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Urea Cycle Nitrogen containing compounds cannot be stored in the body and therefore any excess of these

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Introduction

Urea Cycle Nitrogen containing compounds cannot be stored in the body and therefore any excess of these must be excreted to prevent poisoning. Most aquatic species, such as bony fishes, excrete amino nitrogen as ammonia and are thus called amonotelic animals; most terrestrials animals excrete amino nitrogen in the form of urea and are thus ureotelic; and birds and reptiles excrete amino nitrogen as uric acid and are called uricotelic. Plants recycle virtually all amino groups, and nitrogen excretion occurs only under very unusual circumstances hence there is no general pathway for nitrogen excretion. In ureotelic organisms, the ammonia in the mitochondria of hepatocytes is converted to urea via the urea cycle. The urea cycle was discovered by Hans Krebs and Kurt Henseleit who found it almost exclusively occurs in the liver. In their experiments they revealed that urea formation from ammonia was greatly accelerated by adding any one of three amino acids: ornithine, citrulline, or arginine. ...read more.

Middle

This reaction forms the second non standard amino acid - citrulline, this then has to be transported to the cytosol where the remaining three reactions take place. Third reaction involves citrulline being condensed with aspartate, the source of the second nitrogen atom in urea, by the enzyme argininosuccinate synthetase to form argninosuccinate. This reaction is driven by the hydrolysis of ATP to AMP and PPi, with subsequent hydrolysis of the pyrophosphate. Thus both of the high energy bonds in ATP are ultimately cleaved. Fourthly argninosuccinase then removes the carbon skeleton of aspartate from argninosuccinate in the form of fumarate, leaving the nitrogen atom on the other product arginine. As the urea cycle also produces arginine, this amino acid is classified as non-essential in ureotolic organisms. Fifthly and finally urea is formed from arginine by the action of arginase with the regeneration of ornithine. The orninthine is then transported back into the mitochondrion ready to be combined with another molecule of carbamoyl phosphate. ...read more.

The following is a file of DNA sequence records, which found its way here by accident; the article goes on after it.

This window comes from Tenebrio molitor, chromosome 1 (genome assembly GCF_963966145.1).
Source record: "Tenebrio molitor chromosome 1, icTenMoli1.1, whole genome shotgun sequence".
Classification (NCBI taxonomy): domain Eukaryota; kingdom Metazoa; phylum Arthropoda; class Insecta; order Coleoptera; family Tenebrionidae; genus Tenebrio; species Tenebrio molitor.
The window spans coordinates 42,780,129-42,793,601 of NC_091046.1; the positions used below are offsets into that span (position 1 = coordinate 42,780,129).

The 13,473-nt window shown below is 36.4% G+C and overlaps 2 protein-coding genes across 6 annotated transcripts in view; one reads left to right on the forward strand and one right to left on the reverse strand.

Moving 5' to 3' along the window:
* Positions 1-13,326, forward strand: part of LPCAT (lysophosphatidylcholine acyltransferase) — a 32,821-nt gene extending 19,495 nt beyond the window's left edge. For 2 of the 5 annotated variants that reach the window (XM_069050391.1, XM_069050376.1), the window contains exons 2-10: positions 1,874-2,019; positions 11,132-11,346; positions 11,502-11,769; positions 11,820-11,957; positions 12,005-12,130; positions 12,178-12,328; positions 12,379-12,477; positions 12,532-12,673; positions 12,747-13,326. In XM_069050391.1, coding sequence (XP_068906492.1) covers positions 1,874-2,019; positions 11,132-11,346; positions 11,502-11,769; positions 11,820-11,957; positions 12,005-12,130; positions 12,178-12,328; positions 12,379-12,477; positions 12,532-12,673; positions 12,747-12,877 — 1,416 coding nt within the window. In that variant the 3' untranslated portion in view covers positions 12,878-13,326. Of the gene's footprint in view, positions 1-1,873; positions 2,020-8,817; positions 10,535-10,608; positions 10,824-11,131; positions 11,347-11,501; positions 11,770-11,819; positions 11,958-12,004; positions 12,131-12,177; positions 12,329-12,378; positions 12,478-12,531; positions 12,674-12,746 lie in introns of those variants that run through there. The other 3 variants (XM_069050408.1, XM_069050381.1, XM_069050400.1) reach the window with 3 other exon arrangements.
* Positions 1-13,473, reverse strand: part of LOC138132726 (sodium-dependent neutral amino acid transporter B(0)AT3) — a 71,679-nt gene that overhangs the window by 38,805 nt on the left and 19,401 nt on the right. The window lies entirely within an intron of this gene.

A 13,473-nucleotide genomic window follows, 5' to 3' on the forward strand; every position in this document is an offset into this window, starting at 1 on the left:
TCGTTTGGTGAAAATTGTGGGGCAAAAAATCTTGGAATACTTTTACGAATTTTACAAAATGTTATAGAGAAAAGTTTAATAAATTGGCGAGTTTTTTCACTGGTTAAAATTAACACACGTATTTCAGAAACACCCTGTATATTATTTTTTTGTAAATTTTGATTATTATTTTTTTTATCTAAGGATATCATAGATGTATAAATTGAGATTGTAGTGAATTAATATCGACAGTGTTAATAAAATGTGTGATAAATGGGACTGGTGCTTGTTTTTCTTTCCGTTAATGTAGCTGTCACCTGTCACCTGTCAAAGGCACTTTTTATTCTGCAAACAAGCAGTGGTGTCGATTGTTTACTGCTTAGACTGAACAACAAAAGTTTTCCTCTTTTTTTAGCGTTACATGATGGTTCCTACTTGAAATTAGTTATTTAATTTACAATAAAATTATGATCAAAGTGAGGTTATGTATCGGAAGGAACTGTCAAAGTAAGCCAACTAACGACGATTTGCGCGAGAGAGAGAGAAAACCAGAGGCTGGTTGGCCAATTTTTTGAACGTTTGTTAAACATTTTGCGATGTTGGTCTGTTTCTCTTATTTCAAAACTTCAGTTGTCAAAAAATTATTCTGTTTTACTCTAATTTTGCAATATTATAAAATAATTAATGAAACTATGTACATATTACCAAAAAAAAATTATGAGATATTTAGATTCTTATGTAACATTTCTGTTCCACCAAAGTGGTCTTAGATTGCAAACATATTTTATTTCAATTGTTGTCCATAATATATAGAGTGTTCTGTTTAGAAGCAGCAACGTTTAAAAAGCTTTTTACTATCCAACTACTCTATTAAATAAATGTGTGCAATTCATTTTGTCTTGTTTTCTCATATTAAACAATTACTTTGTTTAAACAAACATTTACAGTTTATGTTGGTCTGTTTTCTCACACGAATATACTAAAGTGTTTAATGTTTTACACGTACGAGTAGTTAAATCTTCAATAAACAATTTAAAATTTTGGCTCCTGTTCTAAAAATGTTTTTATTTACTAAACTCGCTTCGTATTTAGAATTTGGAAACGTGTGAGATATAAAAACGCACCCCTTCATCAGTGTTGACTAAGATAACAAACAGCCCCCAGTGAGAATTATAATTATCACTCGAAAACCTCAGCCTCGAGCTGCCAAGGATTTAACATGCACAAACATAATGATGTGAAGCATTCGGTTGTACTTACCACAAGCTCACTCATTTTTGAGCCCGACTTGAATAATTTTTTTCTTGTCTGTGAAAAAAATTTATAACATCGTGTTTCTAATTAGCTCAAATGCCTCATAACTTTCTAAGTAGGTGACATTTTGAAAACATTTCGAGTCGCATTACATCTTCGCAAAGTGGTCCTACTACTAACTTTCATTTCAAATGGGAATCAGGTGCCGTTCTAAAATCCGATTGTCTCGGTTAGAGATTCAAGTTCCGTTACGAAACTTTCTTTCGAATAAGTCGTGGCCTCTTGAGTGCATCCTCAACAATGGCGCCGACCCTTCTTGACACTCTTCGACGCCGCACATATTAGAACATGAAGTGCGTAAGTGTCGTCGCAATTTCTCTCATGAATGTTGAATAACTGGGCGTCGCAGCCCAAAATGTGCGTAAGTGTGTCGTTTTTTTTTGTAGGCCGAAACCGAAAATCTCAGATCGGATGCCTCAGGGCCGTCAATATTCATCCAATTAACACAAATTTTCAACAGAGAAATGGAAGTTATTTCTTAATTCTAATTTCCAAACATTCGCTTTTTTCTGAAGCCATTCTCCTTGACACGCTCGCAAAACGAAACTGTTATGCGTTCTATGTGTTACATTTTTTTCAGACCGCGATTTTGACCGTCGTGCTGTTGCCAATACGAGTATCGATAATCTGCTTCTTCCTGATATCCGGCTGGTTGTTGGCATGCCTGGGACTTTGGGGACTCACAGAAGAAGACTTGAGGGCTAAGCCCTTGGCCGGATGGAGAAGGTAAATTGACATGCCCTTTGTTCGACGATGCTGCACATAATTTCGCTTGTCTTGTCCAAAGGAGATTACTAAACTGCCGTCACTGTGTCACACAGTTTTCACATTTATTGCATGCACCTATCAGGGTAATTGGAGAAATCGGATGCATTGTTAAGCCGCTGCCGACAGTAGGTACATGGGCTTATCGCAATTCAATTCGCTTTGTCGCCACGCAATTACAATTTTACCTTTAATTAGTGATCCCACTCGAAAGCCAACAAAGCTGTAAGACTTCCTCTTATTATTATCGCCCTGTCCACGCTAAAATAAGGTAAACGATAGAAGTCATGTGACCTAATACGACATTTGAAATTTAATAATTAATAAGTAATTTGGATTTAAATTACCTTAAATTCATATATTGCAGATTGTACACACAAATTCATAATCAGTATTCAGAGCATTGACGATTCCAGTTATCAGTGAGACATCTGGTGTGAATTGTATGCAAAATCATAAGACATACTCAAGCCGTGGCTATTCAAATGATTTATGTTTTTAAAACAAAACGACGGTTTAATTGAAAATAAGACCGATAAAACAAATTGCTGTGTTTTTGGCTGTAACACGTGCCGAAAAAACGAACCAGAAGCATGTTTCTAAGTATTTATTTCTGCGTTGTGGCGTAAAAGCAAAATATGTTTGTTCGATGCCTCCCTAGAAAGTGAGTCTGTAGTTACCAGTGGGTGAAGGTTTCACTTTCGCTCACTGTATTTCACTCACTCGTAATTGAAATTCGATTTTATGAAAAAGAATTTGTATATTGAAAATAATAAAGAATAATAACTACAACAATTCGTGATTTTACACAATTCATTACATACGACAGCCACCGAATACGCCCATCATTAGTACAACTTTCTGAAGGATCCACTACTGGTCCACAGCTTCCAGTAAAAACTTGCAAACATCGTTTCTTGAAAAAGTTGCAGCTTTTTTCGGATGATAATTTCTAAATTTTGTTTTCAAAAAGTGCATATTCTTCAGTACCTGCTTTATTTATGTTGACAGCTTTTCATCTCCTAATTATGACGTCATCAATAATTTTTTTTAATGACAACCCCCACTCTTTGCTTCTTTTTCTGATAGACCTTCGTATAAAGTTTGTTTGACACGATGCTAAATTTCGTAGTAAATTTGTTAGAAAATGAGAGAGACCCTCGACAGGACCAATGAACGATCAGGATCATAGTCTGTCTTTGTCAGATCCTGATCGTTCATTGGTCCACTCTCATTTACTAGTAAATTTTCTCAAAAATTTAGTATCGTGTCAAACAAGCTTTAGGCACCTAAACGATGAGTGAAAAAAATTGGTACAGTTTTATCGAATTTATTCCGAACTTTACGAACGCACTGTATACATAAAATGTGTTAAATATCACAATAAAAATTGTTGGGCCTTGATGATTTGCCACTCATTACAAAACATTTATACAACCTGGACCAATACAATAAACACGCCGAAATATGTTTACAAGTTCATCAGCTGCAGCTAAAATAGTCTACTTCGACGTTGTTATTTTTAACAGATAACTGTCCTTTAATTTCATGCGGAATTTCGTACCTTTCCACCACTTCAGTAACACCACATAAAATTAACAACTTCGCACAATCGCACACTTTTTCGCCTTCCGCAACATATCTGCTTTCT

Conclusion

All five enzymes are synthesised at higher rates during starvation or in animals on very high proteins diets than in well fed animals on diets containing primarily carbohydrates and fats. Animals on protein free diets produce even lower levels of urea cycle enzymes. On a shorter scale , allosteric regulation of at least one key enzyme is involved in adjusting flux through the cycle. The first enzyme in the pathway, carbamoyl phosphate synthetase I is allosterically activiated by N-acetylglutamate, which is synthesised from acetyl CoA and glutamate. N-acetylglutamate synthase is in turn activated by arginine, a urea cycle intermediate that accumulates when urea production is too slow to accommodate the ammonia produced by amino acid catabolism In conclusion ureotelic organisms need to convert ammonia to nitrogen, in order to reduce toxicity levels in the body. This is done by the urea cycle, using three non-standard amino acids ammonia is converted to urea via 5 enzymatic reactions, these reactions are closely intertwined with the citric acid cycle. ...read more.

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